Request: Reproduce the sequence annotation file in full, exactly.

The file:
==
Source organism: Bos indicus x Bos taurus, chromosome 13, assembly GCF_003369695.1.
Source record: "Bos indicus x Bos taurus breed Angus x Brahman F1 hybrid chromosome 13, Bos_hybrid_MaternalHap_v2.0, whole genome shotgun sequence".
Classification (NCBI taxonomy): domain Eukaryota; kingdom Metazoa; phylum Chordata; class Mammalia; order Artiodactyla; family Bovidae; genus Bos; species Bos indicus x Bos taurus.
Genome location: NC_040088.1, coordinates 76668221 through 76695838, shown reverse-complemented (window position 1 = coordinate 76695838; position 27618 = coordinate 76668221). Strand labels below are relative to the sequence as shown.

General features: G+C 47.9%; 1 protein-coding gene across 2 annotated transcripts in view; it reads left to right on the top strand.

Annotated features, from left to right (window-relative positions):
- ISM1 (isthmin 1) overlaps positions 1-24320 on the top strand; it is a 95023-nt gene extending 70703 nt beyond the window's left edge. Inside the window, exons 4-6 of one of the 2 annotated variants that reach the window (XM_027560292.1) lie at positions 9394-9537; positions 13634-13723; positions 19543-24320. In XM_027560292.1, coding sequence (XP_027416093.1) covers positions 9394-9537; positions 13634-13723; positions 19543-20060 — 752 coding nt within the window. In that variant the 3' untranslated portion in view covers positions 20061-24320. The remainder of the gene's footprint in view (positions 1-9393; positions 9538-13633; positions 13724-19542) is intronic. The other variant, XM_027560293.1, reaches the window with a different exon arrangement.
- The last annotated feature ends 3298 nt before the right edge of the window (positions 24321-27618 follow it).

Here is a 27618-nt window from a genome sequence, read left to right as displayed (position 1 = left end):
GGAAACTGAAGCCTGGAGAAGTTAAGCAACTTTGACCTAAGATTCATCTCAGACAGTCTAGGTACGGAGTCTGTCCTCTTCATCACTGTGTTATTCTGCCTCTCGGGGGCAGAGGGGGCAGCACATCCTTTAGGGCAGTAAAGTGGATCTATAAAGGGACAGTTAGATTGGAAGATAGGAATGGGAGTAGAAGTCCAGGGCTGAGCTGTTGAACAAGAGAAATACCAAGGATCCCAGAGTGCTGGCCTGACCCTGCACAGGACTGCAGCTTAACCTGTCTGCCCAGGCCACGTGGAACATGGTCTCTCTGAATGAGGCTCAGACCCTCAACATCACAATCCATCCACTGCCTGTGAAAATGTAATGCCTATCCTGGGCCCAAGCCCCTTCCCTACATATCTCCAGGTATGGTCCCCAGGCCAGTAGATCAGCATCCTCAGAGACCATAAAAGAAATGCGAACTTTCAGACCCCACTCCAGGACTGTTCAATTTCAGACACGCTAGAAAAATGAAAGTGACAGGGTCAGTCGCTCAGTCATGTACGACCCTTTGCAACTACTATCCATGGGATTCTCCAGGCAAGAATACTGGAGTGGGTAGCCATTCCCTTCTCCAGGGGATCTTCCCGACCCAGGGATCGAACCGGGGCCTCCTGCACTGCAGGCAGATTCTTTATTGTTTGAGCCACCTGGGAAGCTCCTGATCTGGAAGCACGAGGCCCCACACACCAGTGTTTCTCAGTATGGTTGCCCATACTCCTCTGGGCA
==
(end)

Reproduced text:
Source organism: Bos indicus x Bos taurus, chromosome 13, assembly GCF_003369695.1.
Source record: "Bos indicus x Bos taurus breed Angus x Brahman F1 hybrid chromosome 13, Bos_hybrid_MaternalHap_v2.0, whole genome shotgun sequence".
Classification (NCBI taxonomy): domain Eukaryota; kingdom Metazoa; phylum Chordata; class Mammalia; order Artiodactyla; family Bovidae; genus Bos; species Bos indicus x Bos taurus.
Genome location: NC_040088.1, coordinates 76668221 through 76695838, shown reverse-complemented (window position 1 = coordinate 76695838; position 27618 = coordinate 76668221). Strand labels below are relative to the sequence as shown.

General features: G+C 47.9%; 1 protein-coding gene across 2 annotated transcripts in view; it reads left to right on the top strand.

Annotated features, from left to right (window-relative positions):
- ISM1 (isthmin 1) overlaps positions 1-24320 on the top strand; it is a 95023-nt gene extending 70703 nt beyond the window's left edge. Inside the window, exons 4-6 of one of the 2 annotated variants that reach the window (XM_027560292.1) lie at positions 9394-9537; positions 13634-13723; positions 19543-24320. In XM_027560292.1, coding sequence (XP_027416093.1) covers positions 9394-9537; positions 13634-13723; positions 19543-20060 — 752 coding nt within the window. In that variant the 3' untranslated portion in view covers positions 20061-24320. The remainder of the gene's footprint in view (positions 1-9393; positions 9538-13633; positions 13724-19542) is intronic. The other variant, XM_027560293.1, reaches the window with a different exon arrangement.
- The last annotated feature ends 3298 nt before the right edge of the window (positions 24321-27618 follow it).

Here is a 27618-nt window from a genome sequence, read left to right as displayed (position 1 = left end):
GGAAACTGAAGCCTGGAGAAGTTAAGCAACTTTGACCTAAGATTCATCTCAGACAGTCTAGGTACGGAGTCTGTCCTCTTCATCACTGTGTTATTCTGCCTCTCGGGGGCAGAGGGGGCAGCACATCCTTTAGGGCAGTAAAGTGGATCTATAAAGGGACAGTTAGATTGGAAGATAGGAATGGGAGTAGAAGTCCAGGGCTGAGCTGTTGAACAAGAGAAATACCAAGGATCCCAGAGTGCTGGCCTGACCCTGCACAGGACTGCAGCTTAACCTGTCTGCCCAGGCCACGTGGAACATGGTCTCTCTGAATGAGGCTCAGACCCTCAACATCACAATCCATCCACTGCCTGTGAAAATGTAATGCCTATCCTGGGCCCAAGCCCCTTCCCTACATATCTCCAGGTATGGTCCCCAGGCCAGTAGATCAGCATCCTCAGAGACCATAAAAGAAATGCGAACTTTCAGACCCCACTCCAGGACTGTTCAATTTCAGACACGCTAGAAAAATGAAAGTGACAGGGTCAGTCGCTCAGTCATGTACGACCCTTTGCAACTACTATCCATGGGATTCTCCAGGCAAGAATACTGGAGTGGGTAGCCATTCCCTTCTCCAGGGGATCTTCCCGACCCAGGGATCGAACCGGGGCCTCCTGCACTGCAGGCAGATTCTTTATTGTTTGAGCCACCTGGGAAGCTCCTGATCTGGAAGCACGAGGCCCCACACACCAGTGTTTCTCAGTATGGTTGCCCATACTCCTCTGGGCA